The Child – A Poem by Brandon White

This free verse piece was written around the same time as the bulk of the poems that make up my debut book, The Year that Stole the Light Away. I stumbled onto it this morning, and after seeing it with fresh eyes, I thought it would be nice to give it a home. A piece about the child that lives in us all: I hope you enjoy it.


The Child:

She remembers me from years ago,
but I can’t say the same.
She says her mind is troubled.

She tells me her mother ran off
with her stepfather.
They’re traveling the country in an RV.

She tells me she deserved more
when her father died.
Now that bastard gets it all!

She leaps from her chair
and loudly re-enacts an argument,
jabbing her finger into a phantom chest.

Her eyes fill with tears,
and at sixty years old, a lost child
cries out for her mother.


-Brandon White

The Musings of a Future Yelper – A Poem by Brandon White

I hadn’t thought about this free verse poem in a while. Before the pandemic, one of my favorite places to write was a restaurant booth or in a coffeehouse somewhere- surrounded by lives being lived and the hustle of the day. The electric air thick with poetry.

Please, come back.


The Musings of a Future Yelper:

They’ve never been able to
maintain a restaurant at this location,
and many have tried.

It’s not a bad spot, either.
Downtown, right on the avenue,
the best bars within walking distance.

I’ve sampled every establishment
that attempts to put roots down here.
They’ve all been decent enough.

For whatever reason,
the people won’t come.
Sushi, Burgers, Piano Bar, it makes no difference.

I’ve sampled cuisine
from four different countries
and sat in the same shitty booth each time.

Outside, the rain falls steadily.
It’ll be this way for the next several days, and I’m sad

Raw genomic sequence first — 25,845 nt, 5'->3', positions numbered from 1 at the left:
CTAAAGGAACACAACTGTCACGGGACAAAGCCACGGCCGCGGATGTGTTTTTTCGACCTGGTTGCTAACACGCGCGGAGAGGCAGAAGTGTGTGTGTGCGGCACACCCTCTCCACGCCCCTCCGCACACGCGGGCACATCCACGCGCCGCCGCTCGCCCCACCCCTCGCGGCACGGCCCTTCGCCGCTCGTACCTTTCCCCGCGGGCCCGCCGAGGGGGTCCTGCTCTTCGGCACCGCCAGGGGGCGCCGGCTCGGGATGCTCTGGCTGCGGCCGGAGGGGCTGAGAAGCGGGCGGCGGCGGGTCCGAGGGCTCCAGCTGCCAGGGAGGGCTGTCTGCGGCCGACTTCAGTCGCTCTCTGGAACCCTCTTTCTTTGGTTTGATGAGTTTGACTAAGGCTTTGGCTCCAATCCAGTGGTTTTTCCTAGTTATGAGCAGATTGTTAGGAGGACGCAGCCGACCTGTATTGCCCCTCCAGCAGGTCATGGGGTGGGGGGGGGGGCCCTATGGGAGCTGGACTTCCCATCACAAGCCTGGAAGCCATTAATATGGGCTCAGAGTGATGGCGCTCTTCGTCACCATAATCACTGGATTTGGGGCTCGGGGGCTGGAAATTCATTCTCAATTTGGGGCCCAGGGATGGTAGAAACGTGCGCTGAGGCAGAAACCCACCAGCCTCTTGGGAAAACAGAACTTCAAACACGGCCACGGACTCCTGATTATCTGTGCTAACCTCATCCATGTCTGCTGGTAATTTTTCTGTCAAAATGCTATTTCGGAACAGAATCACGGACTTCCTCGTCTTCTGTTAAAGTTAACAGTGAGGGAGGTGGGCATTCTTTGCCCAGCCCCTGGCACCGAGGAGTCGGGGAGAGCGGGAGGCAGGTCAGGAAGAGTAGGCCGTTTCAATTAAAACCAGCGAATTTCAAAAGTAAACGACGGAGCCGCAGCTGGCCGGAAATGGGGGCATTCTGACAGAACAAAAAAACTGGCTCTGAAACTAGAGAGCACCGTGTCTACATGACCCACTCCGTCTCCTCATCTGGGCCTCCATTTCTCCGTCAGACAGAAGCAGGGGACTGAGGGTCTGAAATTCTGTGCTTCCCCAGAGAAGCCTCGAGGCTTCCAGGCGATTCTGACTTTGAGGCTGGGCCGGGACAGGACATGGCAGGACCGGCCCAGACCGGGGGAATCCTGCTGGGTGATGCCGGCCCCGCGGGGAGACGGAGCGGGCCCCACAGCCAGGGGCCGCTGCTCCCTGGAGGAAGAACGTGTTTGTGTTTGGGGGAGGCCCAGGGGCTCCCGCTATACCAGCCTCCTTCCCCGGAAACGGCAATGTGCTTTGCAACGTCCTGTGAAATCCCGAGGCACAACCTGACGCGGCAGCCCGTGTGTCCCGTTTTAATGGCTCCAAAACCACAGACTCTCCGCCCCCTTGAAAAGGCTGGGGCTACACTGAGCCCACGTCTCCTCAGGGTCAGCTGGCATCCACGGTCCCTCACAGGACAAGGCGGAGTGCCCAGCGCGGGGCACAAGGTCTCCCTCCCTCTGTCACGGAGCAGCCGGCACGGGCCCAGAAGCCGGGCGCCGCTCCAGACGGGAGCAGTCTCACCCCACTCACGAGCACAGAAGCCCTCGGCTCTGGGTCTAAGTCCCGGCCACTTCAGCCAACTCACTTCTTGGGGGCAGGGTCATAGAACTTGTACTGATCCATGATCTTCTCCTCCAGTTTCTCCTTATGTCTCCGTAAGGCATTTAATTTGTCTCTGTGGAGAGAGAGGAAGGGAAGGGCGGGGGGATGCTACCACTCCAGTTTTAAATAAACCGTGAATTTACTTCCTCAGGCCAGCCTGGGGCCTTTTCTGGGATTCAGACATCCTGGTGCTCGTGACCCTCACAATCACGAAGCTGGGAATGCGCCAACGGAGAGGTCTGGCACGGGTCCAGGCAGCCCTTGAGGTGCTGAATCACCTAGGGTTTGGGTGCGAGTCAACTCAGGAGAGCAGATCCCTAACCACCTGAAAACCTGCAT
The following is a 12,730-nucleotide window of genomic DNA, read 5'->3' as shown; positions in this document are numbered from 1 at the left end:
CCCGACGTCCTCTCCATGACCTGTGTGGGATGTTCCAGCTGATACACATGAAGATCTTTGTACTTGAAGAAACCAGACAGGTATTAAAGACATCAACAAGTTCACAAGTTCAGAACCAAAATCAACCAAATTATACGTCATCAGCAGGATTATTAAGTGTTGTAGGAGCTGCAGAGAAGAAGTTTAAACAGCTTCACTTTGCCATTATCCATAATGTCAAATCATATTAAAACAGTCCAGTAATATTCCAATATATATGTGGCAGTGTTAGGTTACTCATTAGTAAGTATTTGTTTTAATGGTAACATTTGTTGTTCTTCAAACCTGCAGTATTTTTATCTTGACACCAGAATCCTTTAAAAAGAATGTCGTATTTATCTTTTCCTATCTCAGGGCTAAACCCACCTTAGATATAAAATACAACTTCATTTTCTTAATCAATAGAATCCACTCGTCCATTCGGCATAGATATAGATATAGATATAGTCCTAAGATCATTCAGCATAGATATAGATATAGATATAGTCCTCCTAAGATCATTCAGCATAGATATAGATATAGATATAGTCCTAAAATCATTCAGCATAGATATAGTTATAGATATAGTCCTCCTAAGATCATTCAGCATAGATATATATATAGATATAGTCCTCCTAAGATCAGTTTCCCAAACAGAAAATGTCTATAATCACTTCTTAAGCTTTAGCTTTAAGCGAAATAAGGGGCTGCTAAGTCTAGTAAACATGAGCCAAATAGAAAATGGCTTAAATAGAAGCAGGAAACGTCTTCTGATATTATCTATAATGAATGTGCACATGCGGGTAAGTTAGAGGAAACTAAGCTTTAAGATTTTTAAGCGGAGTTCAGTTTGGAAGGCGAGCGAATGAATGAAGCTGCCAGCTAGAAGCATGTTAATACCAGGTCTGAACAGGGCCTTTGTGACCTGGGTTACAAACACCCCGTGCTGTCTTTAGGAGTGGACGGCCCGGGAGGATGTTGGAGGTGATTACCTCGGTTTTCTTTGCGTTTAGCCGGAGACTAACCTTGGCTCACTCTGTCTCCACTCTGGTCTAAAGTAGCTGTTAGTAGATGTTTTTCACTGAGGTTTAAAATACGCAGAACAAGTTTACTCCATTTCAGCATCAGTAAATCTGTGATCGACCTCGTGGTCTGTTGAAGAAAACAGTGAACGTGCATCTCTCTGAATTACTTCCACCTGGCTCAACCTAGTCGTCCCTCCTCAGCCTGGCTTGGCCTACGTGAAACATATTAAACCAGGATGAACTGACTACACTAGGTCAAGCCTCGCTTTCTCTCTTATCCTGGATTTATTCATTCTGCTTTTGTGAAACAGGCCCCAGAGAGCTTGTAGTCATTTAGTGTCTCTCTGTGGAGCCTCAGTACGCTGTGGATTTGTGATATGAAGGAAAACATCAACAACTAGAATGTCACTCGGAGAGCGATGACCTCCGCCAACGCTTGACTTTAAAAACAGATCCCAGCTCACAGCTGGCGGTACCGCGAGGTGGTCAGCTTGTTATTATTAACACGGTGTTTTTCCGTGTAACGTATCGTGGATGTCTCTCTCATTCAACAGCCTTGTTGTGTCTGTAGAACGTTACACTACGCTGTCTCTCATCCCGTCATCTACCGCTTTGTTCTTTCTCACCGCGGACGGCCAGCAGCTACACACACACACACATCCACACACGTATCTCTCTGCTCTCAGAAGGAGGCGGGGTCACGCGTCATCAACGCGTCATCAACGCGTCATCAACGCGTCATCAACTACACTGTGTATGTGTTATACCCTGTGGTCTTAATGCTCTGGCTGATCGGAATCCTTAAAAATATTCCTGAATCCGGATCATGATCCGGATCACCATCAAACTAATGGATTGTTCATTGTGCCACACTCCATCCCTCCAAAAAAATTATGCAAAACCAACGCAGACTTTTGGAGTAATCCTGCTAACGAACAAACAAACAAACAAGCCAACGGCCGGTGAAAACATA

my daughter might not get her last train ride of the season.

Three men enter the restaurant
and sit directly
in my line of sight.

Above me, a TV plays sports highlights
and when they watch, it feels like
they’re staring.

Maybe they are?
I’ve reached that elusive point in life
where it makes no difference.

The burger and fries
are too salty—
what a shame.

My waitress asks how everything tastes,
and I lie to make her feel better.
She smiles her crooked smile and fixes her peroxide-blonde hair.

I ask for my ticket
and she’s out of sight again.
I begin to review my latest poem.

I’m writing about food a lot lately.
I’ll be yelping before
you know it.

Outside, the rain pours on,
gathering into puddles
and flowing down the drain.

Like all the wasted minutes
in a life.


-Brandon White

The above poem, “The Musings of a Future Yelper, ” appears in my debut poetry collection, The Year that Stole the Light Away (Raw Earth Ink). Click the cover to purchase a copy!

The Best Songwriter You’ve Never Heard


When I began posting a few weeks back, I mentioned that I would share not only my poetry and updates regarding new releases but the work that inspires me.

After listing my favorite poetry collections of 2020 in a previous post, I thought it would be interesting to share some choice selections from other mediums. So, today we’re talking music. More specifically, Fionn Regan’s, The End of History.

Released in 2006, I stumbled onto this album after reading a short review in American Songwriter magazine. Regan, an Irish songwriter, was likely included in the magazine due to his association with the Nashville based label, Lost Highway. Upon first listen, I knew I’d found something extraordinary.

For me, it was all there, the apparent mastery of his instrument, the simple but effective vocal delivery, the ambiguous lyrics. It felt both modern and from another time altogether. I could close my eyes and picture the Irish countryside or a dense forest. It oozed with mystery and captured my imagination as few things had before.

I remember thinking to myself, ‘How am I the only person I know listening to this?’ I still don’t have an acceptable answer to that question. This album obviously stood head and shoulders above most of the music I’d discovered, and, at least stateside, it was seemingly met with indifference. My friends would suffer many drunken ramblings concerning this injustice. God Bless them for their patience.